THOMAS SHEPARD (1605-1649) was a person of great learning, a hard student, an admirable preacher, and an excellent writer. Originally published in 1659 from sermon notes he left behind, The Parable of the Ten Virgins calls attention to true assurance of salvation. Shepard warns against antinomianism as he carefully distinguishes believers from nonbelievers. Following Matthew 24:1-13, the first part of this work details the visible church’s preparation to meet Christ at His return, while the second half explains His coming to meet her.
About the Author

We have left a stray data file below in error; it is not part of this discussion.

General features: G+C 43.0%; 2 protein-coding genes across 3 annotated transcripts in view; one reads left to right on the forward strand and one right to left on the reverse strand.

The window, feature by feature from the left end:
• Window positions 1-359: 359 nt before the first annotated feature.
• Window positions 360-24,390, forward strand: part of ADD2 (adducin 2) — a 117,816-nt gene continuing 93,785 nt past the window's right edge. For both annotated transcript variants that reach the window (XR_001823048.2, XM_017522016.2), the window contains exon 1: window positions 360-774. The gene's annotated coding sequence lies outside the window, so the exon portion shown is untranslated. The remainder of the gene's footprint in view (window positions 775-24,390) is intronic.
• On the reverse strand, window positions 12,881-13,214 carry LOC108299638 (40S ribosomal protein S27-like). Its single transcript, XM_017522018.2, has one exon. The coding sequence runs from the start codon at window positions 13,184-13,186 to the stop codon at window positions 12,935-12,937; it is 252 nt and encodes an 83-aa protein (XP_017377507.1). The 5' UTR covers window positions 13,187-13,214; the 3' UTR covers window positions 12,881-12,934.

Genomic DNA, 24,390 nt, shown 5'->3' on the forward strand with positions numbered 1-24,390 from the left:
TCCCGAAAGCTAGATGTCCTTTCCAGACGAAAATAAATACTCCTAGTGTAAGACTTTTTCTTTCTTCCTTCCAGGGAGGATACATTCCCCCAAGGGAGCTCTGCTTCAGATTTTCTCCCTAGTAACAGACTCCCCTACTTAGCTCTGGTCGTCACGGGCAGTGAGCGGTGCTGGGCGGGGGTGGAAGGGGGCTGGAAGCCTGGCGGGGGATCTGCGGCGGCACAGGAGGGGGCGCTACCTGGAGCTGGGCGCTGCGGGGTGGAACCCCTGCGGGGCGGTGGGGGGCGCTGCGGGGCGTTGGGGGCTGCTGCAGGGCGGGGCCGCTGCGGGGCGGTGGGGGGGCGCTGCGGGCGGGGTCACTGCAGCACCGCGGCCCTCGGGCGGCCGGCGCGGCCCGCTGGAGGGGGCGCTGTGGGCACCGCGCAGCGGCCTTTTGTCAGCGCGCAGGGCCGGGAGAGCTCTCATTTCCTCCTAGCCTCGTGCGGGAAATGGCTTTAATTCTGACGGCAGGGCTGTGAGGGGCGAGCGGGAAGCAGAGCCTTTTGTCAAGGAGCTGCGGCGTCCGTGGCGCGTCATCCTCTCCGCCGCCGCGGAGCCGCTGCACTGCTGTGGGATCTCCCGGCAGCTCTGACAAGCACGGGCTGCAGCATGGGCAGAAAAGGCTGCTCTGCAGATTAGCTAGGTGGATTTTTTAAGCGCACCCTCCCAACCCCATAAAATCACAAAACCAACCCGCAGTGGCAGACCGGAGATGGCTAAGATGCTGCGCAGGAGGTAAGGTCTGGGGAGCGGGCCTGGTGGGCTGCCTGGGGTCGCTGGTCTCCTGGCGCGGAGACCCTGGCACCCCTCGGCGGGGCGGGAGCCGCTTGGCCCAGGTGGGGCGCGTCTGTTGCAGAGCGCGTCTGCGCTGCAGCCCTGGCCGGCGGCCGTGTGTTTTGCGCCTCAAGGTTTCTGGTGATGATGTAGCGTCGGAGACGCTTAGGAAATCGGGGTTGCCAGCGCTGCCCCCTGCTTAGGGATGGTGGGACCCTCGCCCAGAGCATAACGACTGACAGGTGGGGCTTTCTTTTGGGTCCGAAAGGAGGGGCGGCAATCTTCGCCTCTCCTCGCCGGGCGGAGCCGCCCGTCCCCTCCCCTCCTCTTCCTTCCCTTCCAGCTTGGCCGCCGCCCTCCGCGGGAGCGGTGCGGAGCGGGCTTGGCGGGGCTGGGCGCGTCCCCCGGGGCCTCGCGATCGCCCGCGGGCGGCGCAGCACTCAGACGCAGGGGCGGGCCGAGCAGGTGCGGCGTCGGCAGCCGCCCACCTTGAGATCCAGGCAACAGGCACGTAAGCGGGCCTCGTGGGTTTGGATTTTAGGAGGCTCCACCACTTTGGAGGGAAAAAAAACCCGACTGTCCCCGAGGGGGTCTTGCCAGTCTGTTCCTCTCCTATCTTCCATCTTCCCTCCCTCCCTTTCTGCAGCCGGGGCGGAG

Thomas Shepard was a person of great learning, a hard student, and admirable preacher, and an excellent writer. Educated at Emmanuel College, Cambridge, at the age of fifteen, he became lecturer at Earls Colne in Essex until he was silenced for non-conformity. He fled to Boston where he was pastor of the church at Cambridge and is credited for having stopped the progress of the antinomian heresy from breaking out in the new colony. Shepard was also involved in the founding of Harvard University and was instrumental in having it placed in Cambridge.